Dec 8, 2017

Christmas Crafts

I so wanted to get back into crafting Christmas decorations and other projects this year, but I fear I've left it too late. I'm hoping to get some finished this weekend and I'll post about them if I do get them done, but until then I'll leave you with some of my favourites from past years.

Nov 27, 2017

Homemade Peanut Butter Pumpkin Dog Cookies

I started my Christmas baking this past weekend, and had some very interested onlookers sniffing around the kitchen while I was working. Unfortunately I was making sugar cookies with royal icing, so no samples for you, puppers.

But while the icing was setting I decided to try my hand at some dog cookies. Our oldest dog, Chloe, is notoriously picky - I always feel bad that she doesn't get as many treats as our younger dog, Sasha, who's like a garbage disposal. Her favourite words are "Clean up!"

Homemade peanut butter pumpkin dog cookies

I kept these cookies as simple as possible - you never know what Chloe's going to turn her nose up at on any given day. The recipe is just pumpkin, peanut butter, eggs, and flour - but you could add just about anything else you like, as long as it's safe for your dog.


For cookies:
2/3 cup pumpkin puree
1/3 cup peanut butter
2 eggs
2-3 cups of flour
beef broth

For icing:
2 tbs cornstarch
1 tbs honey
water as needed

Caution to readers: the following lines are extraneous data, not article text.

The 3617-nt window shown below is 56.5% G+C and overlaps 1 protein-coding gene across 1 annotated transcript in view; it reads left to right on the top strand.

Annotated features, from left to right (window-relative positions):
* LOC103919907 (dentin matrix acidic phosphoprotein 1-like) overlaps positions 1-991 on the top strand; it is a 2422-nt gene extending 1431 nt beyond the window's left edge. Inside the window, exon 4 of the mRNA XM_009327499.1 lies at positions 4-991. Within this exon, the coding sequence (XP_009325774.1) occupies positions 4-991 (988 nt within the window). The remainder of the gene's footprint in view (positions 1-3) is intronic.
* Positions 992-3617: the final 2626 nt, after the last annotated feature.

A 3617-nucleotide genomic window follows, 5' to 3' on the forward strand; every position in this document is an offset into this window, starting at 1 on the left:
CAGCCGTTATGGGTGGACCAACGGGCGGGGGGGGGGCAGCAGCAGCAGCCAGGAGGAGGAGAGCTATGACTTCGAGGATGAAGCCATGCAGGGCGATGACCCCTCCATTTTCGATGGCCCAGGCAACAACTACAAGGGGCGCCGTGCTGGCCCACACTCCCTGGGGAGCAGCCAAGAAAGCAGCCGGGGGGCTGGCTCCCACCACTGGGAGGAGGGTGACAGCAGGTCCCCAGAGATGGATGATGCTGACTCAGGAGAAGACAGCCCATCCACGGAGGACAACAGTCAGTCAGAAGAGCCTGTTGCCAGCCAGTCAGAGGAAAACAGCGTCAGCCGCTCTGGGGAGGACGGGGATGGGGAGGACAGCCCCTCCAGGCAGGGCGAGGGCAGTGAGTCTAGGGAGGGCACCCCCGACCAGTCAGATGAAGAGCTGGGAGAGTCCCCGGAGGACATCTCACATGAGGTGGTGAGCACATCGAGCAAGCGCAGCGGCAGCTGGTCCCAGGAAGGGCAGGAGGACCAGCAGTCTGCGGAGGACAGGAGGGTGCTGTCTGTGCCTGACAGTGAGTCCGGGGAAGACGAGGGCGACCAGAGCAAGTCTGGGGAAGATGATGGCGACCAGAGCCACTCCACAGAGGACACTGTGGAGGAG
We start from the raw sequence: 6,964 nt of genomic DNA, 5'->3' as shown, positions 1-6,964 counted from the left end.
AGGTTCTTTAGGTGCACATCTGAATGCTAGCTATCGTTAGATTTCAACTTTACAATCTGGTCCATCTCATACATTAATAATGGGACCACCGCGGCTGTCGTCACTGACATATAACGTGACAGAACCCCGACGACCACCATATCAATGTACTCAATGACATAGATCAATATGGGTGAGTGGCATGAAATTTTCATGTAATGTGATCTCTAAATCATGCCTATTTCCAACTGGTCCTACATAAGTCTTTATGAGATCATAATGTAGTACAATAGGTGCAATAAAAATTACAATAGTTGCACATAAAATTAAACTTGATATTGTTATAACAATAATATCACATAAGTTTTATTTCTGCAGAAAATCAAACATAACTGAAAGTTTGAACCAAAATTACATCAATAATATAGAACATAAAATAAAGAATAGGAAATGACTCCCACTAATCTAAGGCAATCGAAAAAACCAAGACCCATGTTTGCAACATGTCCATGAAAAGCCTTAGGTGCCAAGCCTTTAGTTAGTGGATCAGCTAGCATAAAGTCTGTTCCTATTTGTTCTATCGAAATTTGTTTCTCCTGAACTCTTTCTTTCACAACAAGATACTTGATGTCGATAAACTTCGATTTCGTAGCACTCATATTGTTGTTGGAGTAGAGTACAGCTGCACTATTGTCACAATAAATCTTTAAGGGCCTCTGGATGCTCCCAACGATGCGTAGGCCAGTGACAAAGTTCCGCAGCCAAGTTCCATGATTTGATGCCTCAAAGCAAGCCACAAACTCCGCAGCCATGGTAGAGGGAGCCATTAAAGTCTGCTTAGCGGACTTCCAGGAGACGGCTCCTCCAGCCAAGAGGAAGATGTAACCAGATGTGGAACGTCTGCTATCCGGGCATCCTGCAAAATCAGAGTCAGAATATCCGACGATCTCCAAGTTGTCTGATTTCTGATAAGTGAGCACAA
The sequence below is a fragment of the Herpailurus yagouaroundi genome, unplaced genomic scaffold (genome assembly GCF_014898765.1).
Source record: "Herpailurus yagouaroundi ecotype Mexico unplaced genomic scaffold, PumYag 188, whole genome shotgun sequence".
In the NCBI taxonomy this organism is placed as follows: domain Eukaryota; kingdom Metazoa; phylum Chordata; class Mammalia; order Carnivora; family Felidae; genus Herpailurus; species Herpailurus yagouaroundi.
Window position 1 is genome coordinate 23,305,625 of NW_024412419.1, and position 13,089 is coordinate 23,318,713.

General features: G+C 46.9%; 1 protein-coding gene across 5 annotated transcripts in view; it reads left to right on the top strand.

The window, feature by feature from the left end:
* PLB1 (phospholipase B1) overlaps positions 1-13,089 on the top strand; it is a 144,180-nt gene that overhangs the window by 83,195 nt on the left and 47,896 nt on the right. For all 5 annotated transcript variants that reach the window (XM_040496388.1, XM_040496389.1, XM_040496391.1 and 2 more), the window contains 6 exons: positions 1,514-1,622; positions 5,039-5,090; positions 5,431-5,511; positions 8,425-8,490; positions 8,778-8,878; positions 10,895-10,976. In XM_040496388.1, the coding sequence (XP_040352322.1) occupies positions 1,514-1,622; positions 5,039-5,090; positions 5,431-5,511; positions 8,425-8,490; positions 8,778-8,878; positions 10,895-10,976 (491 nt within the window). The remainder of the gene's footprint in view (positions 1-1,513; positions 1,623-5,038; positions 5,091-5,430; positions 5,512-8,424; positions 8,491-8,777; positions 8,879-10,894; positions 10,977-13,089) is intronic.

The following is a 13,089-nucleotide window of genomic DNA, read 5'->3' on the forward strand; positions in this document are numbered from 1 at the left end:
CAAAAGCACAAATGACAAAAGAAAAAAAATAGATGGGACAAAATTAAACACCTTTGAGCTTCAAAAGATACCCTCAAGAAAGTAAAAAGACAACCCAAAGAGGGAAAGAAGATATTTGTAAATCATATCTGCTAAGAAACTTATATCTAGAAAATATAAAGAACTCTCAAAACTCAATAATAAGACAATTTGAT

Preheat the oven to 350 degrees F.

Mix together the pumpkin puree, peanut butter, and eggs. Add the flour a bit at a time, mixing until you have a dough that can be handled without being sticky. My batch needed about 2 1/2 cups, but it can vary depending on the flour used or the size of the eggs.

On a lightly-floured surface, roll your dough out to the desired thickness. Chloe is also picky about the size of the treat offered - it truly is like living with Goldilocks - so I made these ones about 1/4" thick. Cut your cookies in any shape you'd like. I used a cookie cutter shaped like a dog bone - here is a cute option that comes in multiple sizes. Right before I put them in the oven, I brushed the top of each cookie with beef broth.

Homemade peanut butter pumpkin dog cookies

Place your cookies on a greased or parchment-lined cookie sheet and bake for 20-25 minutes. I left mine in the oven for the maximum time to get a crunchier cookie.

Homemade peanut butter pumpkin dog cookies

Let them cool before icing.

To make the icing, mix together the cornstarch and honey. It will seem like it's too dry, but keep stirring! If you add water too soon, the cornstarch will absorb it and you will be left with cement. Once the cornstarch and honey are combined (it will have a peanut butter-like consistency) you can add a few drops of water if you want it thinner.

Put your icing mixture into a piping bag (or a sandwich bag with the corner cut off if you're cheap thrifty like me), and pipe your favourite designs onto the cookies. I went with a basic diagonal squiggle. Refrigerate the cookies to harden the icing faster.

Homemade peanut butter pumpkin dog cookies

I knew Sasha would like them, but Chloe was the true test. She was a little hesitant at first when the honey smell hit her nose, but she gave it a try and ate the whole thing. I think we have a winner!

Chloe mastiff rottweiler
Sasha rottweiler

A few cookies in a clear treat bag with fancy ribbon to close the top would make a terrific Christmas gift for the four-legged friends and family in your life. I know that's what I'll be doing.

Homemade peanut butter pumpkin dog cookies

Homemade peanut butter pumpkin dog cookies

Homemade peanut butter pumpkin dog cookies

Nov 15, 2017

Gimme Shelter - Another Weekend Project!